Five generations of the Qiao family have called this isolated rural village home.

They came in the dying days of China’s Qing dynasty and looked on from their mountaintop perch as civil war, revolution, hunger and finally massive economic change swept the nation.

Now, however, the Qiaos’ days in Maijieping are numbered as tens of thousands of Chinese villages are driven towards extinction amid what has been dubbed the greatest human migration in history.

“The younger generations find life here too hard,” sighed 58-year-old Qiao Jinchao, who is one of only four remaining residents in a now eerily deserted village that was once home to 140. “Once they have gone out and seen more, they aren’t willing to return.”

Here is the video clip that accompanied the article:

Since so much of the growth of the church in China has taken place in the countryside, urbanization and the de-population of villages is having an impact on the church. What happens to the churches in these vanishing villages? Where do the urban migrants worship in the cities? How are rural Christians adapting to urban life? These are only some of the issues facing the church in an era of urbanization.

To read more about how urbanization is impacting the church in China, check out these resources:

The Transformation and Renewal of the Structure of Chinese House Churches (ChinaSource, March 2011)

A Church on the Move (ChinaSource, December 2004)

Migrant Cities (ChinaSource, December 2004)

China’s urbanization means problems for the church (UCA News)

Impact of urbanization on churches in China (ccfellow.org)

Management issues in the rural church (Chinese Church Voices)

(Note: this post was originally published on the ChinaSource Blog.)

Reading Assignment — Urban Migration

Imagine, if you will, every single person in the United States packing up everything and moving — not just to a different house, but to a different city or state.  Pretty hard to imagine, right?

But that’s exactly what’s happening in China today, as urbanization continues at an unprecedented pace.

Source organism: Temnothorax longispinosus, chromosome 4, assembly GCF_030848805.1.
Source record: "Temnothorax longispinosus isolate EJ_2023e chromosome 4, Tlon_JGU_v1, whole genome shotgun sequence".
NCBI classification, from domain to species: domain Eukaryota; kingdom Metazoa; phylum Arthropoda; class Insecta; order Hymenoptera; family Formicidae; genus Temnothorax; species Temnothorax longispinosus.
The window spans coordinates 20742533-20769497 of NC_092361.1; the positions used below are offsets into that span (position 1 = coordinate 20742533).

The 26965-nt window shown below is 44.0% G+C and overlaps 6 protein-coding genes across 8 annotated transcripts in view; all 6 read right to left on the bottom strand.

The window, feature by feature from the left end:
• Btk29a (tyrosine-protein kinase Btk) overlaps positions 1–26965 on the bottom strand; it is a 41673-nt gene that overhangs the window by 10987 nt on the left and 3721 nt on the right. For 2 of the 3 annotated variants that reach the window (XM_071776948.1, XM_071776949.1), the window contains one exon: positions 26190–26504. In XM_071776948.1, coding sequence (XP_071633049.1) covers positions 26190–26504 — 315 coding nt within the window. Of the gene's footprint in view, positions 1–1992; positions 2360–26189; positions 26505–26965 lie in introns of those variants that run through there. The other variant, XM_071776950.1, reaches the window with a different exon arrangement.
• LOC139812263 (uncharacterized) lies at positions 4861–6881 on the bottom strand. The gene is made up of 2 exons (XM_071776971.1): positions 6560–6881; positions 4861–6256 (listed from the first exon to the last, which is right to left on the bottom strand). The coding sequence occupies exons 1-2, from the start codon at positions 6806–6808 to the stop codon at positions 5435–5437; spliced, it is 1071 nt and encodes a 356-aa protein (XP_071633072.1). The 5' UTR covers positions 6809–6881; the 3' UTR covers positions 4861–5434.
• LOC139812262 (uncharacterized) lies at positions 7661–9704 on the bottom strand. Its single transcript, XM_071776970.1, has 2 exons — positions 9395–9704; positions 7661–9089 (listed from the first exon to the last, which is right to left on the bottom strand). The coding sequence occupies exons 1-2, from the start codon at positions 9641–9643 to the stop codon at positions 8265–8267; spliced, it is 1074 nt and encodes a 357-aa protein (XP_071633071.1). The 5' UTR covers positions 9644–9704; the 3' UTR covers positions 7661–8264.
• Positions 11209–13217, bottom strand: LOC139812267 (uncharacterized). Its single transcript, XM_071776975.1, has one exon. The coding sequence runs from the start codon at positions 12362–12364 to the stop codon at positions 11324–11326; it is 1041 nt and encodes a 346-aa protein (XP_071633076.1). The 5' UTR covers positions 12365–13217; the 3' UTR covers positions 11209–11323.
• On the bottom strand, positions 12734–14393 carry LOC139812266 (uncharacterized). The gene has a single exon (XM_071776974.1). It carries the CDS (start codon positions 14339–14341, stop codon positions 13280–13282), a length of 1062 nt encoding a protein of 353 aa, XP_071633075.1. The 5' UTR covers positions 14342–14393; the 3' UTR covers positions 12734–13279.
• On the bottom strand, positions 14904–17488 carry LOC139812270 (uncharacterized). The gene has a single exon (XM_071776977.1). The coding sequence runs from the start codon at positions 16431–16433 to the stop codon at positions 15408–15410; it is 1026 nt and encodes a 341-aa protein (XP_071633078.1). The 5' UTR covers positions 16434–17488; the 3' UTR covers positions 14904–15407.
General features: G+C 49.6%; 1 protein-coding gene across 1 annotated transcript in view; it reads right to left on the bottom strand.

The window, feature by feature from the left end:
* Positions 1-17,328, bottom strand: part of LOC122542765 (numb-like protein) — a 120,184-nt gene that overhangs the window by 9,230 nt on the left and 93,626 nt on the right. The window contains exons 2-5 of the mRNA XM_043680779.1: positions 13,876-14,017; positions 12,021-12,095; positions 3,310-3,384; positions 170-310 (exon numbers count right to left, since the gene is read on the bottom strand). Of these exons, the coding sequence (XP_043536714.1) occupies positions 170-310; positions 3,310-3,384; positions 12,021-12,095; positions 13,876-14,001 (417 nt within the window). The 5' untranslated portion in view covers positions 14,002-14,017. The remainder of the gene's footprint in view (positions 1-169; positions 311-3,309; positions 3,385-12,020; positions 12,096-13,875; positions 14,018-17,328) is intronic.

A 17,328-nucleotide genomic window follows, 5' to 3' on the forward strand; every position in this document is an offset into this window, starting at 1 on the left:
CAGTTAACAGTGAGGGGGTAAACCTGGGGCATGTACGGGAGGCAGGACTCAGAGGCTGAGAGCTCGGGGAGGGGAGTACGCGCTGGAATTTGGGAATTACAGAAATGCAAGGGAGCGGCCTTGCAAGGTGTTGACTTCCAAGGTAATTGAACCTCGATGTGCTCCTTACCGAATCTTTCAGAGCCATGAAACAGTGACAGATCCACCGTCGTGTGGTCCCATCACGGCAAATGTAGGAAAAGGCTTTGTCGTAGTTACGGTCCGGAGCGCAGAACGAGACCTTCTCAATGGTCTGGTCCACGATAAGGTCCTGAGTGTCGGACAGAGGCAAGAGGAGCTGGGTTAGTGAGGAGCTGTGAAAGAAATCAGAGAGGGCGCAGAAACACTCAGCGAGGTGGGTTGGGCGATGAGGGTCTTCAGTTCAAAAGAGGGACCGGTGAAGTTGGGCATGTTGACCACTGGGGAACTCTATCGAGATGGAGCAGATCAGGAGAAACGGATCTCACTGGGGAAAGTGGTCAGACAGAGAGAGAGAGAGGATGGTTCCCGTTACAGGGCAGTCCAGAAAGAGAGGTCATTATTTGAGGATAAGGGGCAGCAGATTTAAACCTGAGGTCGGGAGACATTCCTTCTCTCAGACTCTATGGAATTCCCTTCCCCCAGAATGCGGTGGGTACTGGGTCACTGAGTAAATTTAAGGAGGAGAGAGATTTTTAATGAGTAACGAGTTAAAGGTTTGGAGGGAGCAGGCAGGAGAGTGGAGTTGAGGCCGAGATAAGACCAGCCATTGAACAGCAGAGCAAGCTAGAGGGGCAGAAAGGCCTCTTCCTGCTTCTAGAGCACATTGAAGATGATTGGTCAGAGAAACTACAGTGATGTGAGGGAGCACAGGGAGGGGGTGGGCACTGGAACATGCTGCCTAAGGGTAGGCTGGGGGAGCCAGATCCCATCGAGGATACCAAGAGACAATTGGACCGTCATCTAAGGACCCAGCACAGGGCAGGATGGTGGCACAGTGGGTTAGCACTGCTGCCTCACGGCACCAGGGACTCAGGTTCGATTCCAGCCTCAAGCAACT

David Pierson, of The Los Angeles Times, describes what this means for China in an article titled “China Grapples with Mass Migration from Villages to the City:”

It’s been called the largest migration in human history: An estimated 320 million Chinese will leave small villages and rural counties to start new lives in cities over the next decade and a half.

It’s the equivalent of everyone in the United States packing their belongings and changing addresses.

Urbanization is the linchpin to China’s development. It raises standards of living and encourages residents to become consumers.

But as Tom Miller describes in his upcoming book, “Urban Billion” (Zed Books), the process thus far has been messy and uneven.

Pollution is choking Chinese cities. Breakneck growth has sapped urban areas of their character. Millions of new city dwellers work at low-wage jobs and don’t have access to social services.

“Simply moving a farmer into a flat does not make him an economically significant consumer,” writes Miller, the Beijing-based managing editor of the China Economic Quarterly. “On the contrary, if policymakers do not extend social welfare to migrants and fail to integrate them into the urban economy, greater urbanization could merely create a gargantuan urban underclass.”

From what I can see this urban underclass already exists.

As they say, read the whole thing.